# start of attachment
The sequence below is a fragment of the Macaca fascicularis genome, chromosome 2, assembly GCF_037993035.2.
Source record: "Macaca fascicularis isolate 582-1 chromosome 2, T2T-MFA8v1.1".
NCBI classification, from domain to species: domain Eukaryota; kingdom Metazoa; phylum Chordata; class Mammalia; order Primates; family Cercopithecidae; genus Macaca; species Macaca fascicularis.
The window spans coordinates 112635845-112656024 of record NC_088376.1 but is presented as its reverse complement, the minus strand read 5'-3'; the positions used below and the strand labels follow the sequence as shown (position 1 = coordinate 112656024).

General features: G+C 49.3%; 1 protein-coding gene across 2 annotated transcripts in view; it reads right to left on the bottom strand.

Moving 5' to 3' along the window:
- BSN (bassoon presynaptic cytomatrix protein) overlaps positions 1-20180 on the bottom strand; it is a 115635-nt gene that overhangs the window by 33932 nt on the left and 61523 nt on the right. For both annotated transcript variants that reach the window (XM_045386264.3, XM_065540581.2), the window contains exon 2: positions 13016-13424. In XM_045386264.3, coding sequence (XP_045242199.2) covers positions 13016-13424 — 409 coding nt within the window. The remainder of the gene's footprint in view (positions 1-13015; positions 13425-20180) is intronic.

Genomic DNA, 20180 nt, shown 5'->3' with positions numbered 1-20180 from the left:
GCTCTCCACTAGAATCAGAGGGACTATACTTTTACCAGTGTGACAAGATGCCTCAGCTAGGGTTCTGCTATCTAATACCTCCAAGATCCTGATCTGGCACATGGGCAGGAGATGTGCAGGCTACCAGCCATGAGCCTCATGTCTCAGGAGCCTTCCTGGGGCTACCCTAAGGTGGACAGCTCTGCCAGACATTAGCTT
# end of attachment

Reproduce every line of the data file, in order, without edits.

The sequence below is a fragment of the Macaca fascicularis genome, chromosome 2, assembly GCF_037993035.2.
Source record: "Macaca fascicularis isolate 582-1 chromosome 2, T2T-MFA8v1.1".
NCBI classification, from domain to species: domain Eukaryota; kingdom Metazoa; phylum Chordata; class Mammalia; order Primates; family Cercopithecidae; genus Macaca; species Macaca fascicularis.
The window spans coordinates 112635845-112656024 of record NC_088376.1 but is presented as its reverse complement, the minus strand read 5'-3'; the positions used below and the strand labels follow the sequence as shown (position 1 = coordinate 112656024).

General features: G+C 49.3%; 1 protein-coding gene across 2 annotated transcripts in view; it reads right to left on the bottom strand.

Moving 5' to 3' along the window:
- BSN (bassoon presynaptic cytomatrix protein) overlaps positions 1-20180 on the bottom strand; it is a 115635-nt gene that overhangs the window by 33932 nt on the left and 61523 nt on the right. For both annotated transcript variants that reach the window (XM_045386264.3, XM_065540581.2), the window contains exon 2: positions 13016-13424. In XM_045386264.3, coding sequence (XP_045242199.2) covers positions 13016-13424 — 409 coding nt within the window. The remainder of the gene's footprint in view (positions 1-13015; positions 13425-20180) is intronic.

Genomic DNA, 20180 nt, shown 5'->3' with positions numbered 1-20180 from the left:
GCTCTCCACTAGAATCAGAGGGACTATACTTTTACCAGTGTGACAAGATGCCTCAGCTAGGGTTCTGCTATCTAATACCTCCAAGATCCTGATCTGGCACATGGGCAGGAGATGTGCAGGCTACCAGCCATGAGCCTCATGTCTCAGGAGCCTTCCTGGGGCTACCCTAAGGTGGACAGCTCTGCCAGACATTAGCTT